The Practical Idealist

In the Beginning

Comprehending CreationThe purpose of this blog is to provide a platform for the transient observations, opinions, and leftover scraps from a number of books and plays I’ve written.  I will occasionally point the reader towards books I’ve decided to write, edit, or publish, or books I find worthy of mention.  Most of my books can be found at my publishing / editing web site Nonagram Publications.

The original title was to be “The Eclectic Engineer”, but that had been taken.  “The Practical Idealist” is a better, more general, and more personal title. It is a oxymoronic reference  to a school of philosophy whose name I coined.   The school started with the work of the American President Rev. Dr. Samuel Johnson.  It was based in the merger of William Wollaston’s Natural Religion with Latitudinarian Anglican and New England Puritan religions, put into the framework of George Berkeley’s idealism.  Historians of Philosophy have also called it “the Pursuit of Happiness” moral philosophy. It was developed by this American Dr. Johnson from 1714 to 1772, and its tenants were picked up most famously in The Declaration of Independence.  In some sense it is still the dominate philosophy in America today.

The sky image here was taken by the Hubble Telescope.  Its title is “Crucible of Creation: Panoramic Image of Center of the Orion Nebula“.  Superimposed over the picture is a vector graphic of a nonagram− a nine sided regular polygon.  The image is used as the logo for my book publishing company, Nonagram Publications.  The nonagon or nonagram also known as an enneagon or enneagram, has importance in art, spiritualism, psychology, religion, and geometry: thus it is a multi-path way of knowing or modeling the universe.  Perhaps its most appealing attribute is that it is not constructible with compass and straightedge. You can only produce very close approximations.  Just like the way we understand God, Nature, Mankind, and other complex systems.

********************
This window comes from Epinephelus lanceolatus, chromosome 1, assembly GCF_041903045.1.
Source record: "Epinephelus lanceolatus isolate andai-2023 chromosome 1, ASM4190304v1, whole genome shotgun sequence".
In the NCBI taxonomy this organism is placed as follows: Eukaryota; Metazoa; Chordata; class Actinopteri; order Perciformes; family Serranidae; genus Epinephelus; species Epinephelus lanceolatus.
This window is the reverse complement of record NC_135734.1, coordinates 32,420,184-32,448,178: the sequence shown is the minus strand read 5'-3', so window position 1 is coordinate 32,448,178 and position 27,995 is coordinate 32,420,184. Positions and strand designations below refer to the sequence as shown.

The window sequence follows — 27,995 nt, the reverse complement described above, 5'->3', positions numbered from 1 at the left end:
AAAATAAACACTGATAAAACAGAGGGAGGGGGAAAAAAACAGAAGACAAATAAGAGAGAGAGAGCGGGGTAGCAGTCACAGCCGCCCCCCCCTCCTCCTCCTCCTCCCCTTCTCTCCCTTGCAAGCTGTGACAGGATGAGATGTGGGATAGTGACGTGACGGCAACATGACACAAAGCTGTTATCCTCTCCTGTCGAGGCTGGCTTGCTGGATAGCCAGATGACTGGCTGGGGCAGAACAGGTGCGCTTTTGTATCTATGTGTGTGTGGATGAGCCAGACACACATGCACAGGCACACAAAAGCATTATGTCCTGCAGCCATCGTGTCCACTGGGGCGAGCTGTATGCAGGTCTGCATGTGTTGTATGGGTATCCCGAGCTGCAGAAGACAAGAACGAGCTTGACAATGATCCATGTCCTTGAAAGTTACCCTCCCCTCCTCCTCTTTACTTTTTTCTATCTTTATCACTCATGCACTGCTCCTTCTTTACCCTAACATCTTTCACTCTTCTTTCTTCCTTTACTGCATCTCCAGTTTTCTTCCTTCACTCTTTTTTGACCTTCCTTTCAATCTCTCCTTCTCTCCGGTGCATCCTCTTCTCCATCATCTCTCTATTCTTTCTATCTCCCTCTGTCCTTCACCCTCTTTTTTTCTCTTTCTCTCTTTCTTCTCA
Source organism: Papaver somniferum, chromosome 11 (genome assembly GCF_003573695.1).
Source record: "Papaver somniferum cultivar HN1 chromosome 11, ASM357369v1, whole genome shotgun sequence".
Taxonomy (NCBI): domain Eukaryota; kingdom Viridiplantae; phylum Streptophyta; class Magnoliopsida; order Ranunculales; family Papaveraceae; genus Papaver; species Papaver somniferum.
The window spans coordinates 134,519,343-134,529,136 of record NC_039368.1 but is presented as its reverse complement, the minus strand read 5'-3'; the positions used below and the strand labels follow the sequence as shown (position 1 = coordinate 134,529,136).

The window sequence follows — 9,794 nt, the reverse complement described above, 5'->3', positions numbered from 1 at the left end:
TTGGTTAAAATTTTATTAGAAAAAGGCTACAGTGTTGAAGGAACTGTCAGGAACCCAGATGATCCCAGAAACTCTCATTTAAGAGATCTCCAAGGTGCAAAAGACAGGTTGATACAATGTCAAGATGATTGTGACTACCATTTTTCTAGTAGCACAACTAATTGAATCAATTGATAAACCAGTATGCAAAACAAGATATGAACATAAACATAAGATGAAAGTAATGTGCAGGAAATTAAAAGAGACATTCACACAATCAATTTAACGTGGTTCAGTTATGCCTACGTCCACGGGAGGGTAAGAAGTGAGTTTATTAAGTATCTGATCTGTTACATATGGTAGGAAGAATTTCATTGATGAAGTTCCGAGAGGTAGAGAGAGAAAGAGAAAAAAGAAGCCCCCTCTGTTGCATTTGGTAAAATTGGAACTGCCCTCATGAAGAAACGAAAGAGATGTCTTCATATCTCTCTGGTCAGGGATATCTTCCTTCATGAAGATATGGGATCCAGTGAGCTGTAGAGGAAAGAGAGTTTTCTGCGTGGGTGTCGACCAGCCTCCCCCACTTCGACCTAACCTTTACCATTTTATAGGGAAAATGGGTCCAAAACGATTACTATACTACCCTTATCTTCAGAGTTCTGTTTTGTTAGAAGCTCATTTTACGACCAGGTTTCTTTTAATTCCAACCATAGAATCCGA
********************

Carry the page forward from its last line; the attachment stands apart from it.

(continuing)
[singlepic id=33 w=320 h=240 float=right]The nonagram is essentially a triple of triple triangles:3 x 3 = 9.  A rare use of it in churches may be found on the stained glass window of Trinity Episcopal Church, New Haven.  The great rose West Window contains a Nonagram comprised of 3,6, and 9 sided images.  Among other things, I am the Church Dramatist and Historian there.   The Church is famous for its art, architecture, drama, and music, as well as history.


Note:  Images in the blog are either the author’s, or in the public domain: many are found in Wiki Commons.  Large images will be scaled to 642px wide.



Leave a Reply

Your email address will not be published. Required fields are marked *